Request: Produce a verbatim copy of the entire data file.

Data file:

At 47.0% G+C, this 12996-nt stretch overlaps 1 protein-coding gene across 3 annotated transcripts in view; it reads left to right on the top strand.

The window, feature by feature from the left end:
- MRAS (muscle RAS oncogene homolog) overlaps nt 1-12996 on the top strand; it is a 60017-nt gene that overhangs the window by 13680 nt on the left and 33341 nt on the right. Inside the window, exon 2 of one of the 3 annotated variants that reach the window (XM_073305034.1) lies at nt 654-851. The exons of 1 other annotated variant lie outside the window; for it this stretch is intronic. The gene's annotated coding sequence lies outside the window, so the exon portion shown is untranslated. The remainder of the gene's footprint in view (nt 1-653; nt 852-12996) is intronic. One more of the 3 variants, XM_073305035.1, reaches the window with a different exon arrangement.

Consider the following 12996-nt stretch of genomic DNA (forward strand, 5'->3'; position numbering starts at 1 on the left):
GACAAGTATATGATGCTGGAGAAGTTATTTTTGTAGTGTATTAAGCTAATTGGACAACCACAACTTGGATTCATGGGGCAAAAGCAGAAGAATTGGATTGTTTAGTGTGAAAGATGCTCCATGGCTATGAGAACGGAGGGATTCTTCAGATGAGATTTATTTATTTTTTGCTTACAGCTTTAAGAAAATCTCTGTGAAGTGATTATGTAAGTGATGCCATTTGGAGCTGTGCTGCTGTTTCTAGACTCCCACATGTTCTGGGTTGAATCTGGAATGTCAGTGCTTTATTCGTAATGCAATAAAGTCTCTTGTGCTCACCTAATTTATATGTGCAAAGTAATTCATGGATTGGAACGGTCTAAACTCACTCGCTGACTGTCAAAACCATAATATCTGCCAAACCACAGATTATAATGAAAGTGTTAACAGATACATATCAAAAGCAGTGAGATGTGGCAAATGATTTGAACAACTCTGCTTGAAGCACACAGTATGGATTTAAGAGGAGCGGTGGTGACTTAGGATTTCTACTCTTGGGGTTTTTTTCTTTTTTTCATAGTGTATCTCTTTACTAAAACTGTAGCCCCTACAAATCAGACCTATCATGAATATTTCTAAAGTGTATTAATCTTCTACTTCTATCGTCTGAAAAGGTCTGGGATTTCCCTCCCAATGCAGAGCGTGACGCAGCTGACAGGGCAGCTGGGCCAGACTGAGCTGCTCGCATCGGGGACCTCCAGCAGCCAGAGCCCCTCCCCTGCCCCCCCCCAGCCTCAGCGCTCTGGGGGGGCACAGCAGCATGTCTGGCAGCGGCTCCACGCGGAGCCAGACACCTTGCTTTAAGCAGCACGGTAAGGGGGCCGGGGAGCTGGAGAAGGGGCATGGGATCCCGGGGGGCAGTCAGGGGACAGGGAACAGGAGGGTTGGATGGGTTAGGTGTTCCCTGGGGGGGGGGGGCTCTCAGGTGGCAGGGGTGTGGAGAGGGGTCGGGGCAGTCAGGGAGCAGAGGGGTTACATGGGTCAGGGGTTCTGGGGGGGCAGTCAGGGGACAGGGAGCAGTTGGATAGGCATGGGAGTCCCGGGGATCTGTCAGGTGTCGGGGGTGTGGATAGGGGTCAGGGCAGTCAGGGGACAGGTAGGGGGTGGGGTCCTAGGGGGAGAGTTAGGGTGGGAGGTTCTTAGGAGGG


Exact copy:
At 47.0% G+C, this 12996-nt stretch overlaps 1 protein-coding gene across 3 annotated transcripts in view; it reads left to right on the top strand.

The window, feature by feature from the left end:
- MRAS (muscle RAS oncogene homolog) overlaps nt 1-12996 on the top strand; it is a 60017-nt gene that overhangs the window by 13680 nt on the left and 33341 nt on the right. Inside the window, exon 2 of one of the 3 annotated variants that reach the window (XM_073305034.1) lies at nt 654-851. The exons of 1 other annotated variant lie outside the window; for it this stretch is intronic. The gene's annotated coding sequence lies outside the window, so the exon portion shown is untranslated. The remainder of the gene's footprint in view (nt 1-653; nt 852-12996) is intronic. One more of the 3 variants, XM_073305035.1, reaches the window with a different exon arrangement.

Consider the following 12996-nt stretch of genomic DNA (forward strand, 5'->3'; position numbering starts at 1 on the left):
GACAAGTATATGATGCTGGAGAAGTTATTTTTGTAGTGTATTAAGCTAATTGGACAACCACAACTTGGATTCATGGGGCAAAAGCAGAAGAATTGGATTGTTTAGTGTGAAAGATGCTCCATGGCTATGAGAACGGAGGGATTCTTCAGATGAGATTTATTTATTTTTTGCTTACAGCTTTAAGAAAATCTCTGTGAAGTGATTATGTAAGTGATGCCATTTGGAGCTGTGCTGCTGTTTCTAGACTCCCACATGTTCTGGGTTGAATCTGGAATGTCAGTGCTTTATTCGTAATGCAATAAAGTCTCTTGTGCTCACCTAATTTATATGTGCAAAGTAATTCATGGATTGGAACGGTCTAAACTCACTCGCTGACTGTCAAAACCATAATATCTGCCAAACCACAGATTATAATGAAAGTGTTAACAGATACATATCAAAAGCAGTGAGATGTGGCAAATGATTTGAACAACTCTGCTTGAAGCACACAGTATGGATTTAAGAGGAGCGGTGGTGACTTAGGATTTCTACTCTTGGGGTTTTTTTCTTTTTTTCATAGTGTATCTCTTTACTAAAACTGTAGCCCCTACAAATCAGACCTATCATGAATATTTCTAAAGTGTATTAATCTTCTACTTCTATCGTCTGAAAAGGTCTGGGATTTCCCTCCCAATGCAGAGCGTGACGCAGCTGACAGGGCAGCTGGGCCAGACTGAGCTGCTCGCATCGGGGACCTCCAGCAGCCAGAGCCCCTCCCCTGCCCCCCCCCAGCCTCAGCGCTCTGGGGGGGCACAGCAGCATGTCTGGCAGCGGCTCCACGCGGAGCCAGACACCTTGCTTTAAGCAGCACGGTAAGGGGGCCGGGGAGCTGGAGAAGGGGCATGGGATCCCGGGGGGCAGTCAGGGGACAGGGAACAGGAGGGTTGGATGGGTTAGGTGTTCCCTGGGGGGGGGGGGCTCTCAGGTGGCAGGGGTGTGGAGAGGGGTCGGGGCAGTCAGGGAGCAGAGGGGTTACATGGGTCAGGGGTTCTGGGGGGGCAGTCAGGGGACAGGGAGCAGTTGGATAGGCATGGGAGTCCCGGGGATCTGTCAGGTGTCGGGGGTGTGGATAGGGGTCAGGGCAGTCAGGGGACAGGTAGGGGGTGGGGTCCTAGGGGGAGAGTTAGGGTGGGAGGTTCTTAGGAGGG